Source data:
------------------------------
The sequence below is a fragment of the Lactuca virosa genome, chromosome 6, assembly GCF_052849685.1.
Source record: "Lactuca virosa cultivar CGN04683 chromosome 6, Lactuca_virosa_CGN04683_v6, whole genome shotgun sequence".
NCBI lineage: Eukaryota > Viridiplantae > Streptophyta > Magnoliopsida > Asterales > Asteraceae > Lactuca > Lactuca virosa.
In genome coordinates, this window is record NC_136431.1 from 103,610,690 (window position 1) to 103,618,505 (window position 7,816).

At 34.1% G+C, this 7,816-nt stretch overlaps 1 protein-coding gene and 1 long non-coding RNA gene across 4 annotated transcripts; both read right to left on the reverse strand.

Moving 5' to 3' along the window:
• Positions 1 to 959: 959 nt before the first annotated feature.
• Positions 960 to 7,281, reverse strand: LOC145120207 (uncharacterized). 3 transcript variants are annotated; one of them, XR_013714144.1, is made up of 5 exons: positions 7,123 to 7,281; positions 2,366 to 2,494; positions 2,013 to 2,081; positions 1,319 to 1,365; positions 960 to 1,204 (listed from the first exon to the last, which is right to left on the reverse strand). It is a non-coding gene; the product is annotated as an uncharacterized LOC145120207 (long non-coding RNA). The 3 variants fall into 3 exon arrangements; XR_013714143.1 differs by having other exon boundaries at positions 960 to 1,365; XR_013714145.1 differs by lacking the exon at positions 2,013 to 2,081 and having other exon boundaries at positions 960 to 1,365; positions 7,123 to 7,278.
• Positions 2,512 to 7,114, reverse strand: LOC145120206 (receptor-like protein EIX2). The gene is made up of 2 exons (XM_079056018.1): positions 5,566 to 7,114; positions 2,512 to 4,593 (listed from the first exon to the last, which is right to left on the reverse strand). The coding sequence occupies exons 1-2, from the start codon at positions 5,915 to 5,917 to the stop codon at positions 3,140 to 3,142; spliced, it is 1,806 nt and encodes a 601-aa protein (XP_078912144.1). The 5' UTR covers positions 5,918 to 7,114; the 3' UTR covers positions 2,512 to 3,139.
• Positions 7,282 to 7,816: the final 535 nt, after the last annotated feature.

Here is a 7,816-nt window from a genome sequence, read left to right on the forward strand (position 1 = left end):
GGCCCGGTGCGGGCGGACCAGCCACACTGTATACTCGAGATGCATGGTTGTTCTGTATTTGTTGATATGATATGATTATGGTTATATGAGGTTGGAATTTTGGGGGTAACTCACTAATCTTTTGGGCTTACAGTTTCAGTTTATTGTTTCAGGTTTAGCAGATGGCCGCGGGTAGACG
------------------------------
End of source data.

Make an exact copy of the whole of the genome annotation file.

The sequence below is a fragment of the Lactuca virosa genome, chromosome 6, assembly GCF_052849685.1.
Source record: "Lactuca virosa cultivar CGN04683 chromosome 6, Lactuca_virosa_CGN04683_v6, whole genome shotgun sequence".
NCBI lineage: Eukaryota > Viridiplantae > Streptophyta > Magnoliopsida > Asterales > Asteraceae > Lactuca > Lactuca virosa.
In genome coordinates, this window is record NC_136431.1 from 103,610,690 (window position 1) to 103,618,505 (window position 7,816).

At 34.1% G+C, this 7,816-nt stretch overlaps 1 protein-coding gene and 1 long non-coding RNA gene across 4 annotated transcripts; both read right to left on the reverse strand.

Moving 5' to 3' along the window:
• Positions 1 to 959: 959 nt before the first annotated feature.
• Positions 960 to 7,281, reverse strand: LOC145120207 (uncharacterized). 3 transcript variants are annotated; one of them, XR_013714144.1, is made up of 5 exons: positions 7,123 to 7,281; positions 2,366 to 2,494; positions 2,013 to 2,081; positions 1,319 to 1,365; positions 960 to 1,204 (listed from the first exon to the last, which is right to left on the reverse strand). It is a non-coding gene; the product is annotated as an uncharacterized LOC145120207 (long non-coding RNA). The 3 variants fall into 3 exon arrangements; XR_013714143.1 differs by having other exon boundaries at positions 960 to 1,365; XR_013714145.1 differs by lacking the exon at positions 2,013 to 2,081 and having other exon boundaries at positions 960 to 1,365; positions 7,123 to 7,278.
• Positions 2,512 to 7,114, reverse strand: LOC145120206 (receptor-like protein EIX2). The gene is made up of 2 exons (XM_079056018.1): positions 5,566 to 7,114; positions 2,512 to 4,593 (listed from the first exon to the last, which is right to left on the reverse strand). The coding sequence occupies exons 1-2, from the start codon at positions 5,915 to 5,917 to the stop codon at positions 3,140 to 3,142; spliced, it is 1,806 nt and encodes a 601-aa protein (XP_078912144.1). The 5' UTR covers positions 5,918 to 7,114; the 3' UTR covers positions 2,512 to 3,139.
• Positions 7,282 to 7,816: the final 535 nt, after the last annotated feature.

Here is a 7,816-nt window from a genome sequence, read left to right on the forward strand (position 1 = left end):
GGCCCGGTGCGGGCGGACCAGCCACACTGTATACTCGAGATGCATGGTTGTTCTGTATTTGTTGATATGATATGATTATGGTTATATGAGGTTGGAATTTTGGGGGTAACTCACTAATCTTTTGGGCTTACAGTTTCAGTTTATTGTTTCAGGTTTAGCAGATGGCCGCGGGTAGACG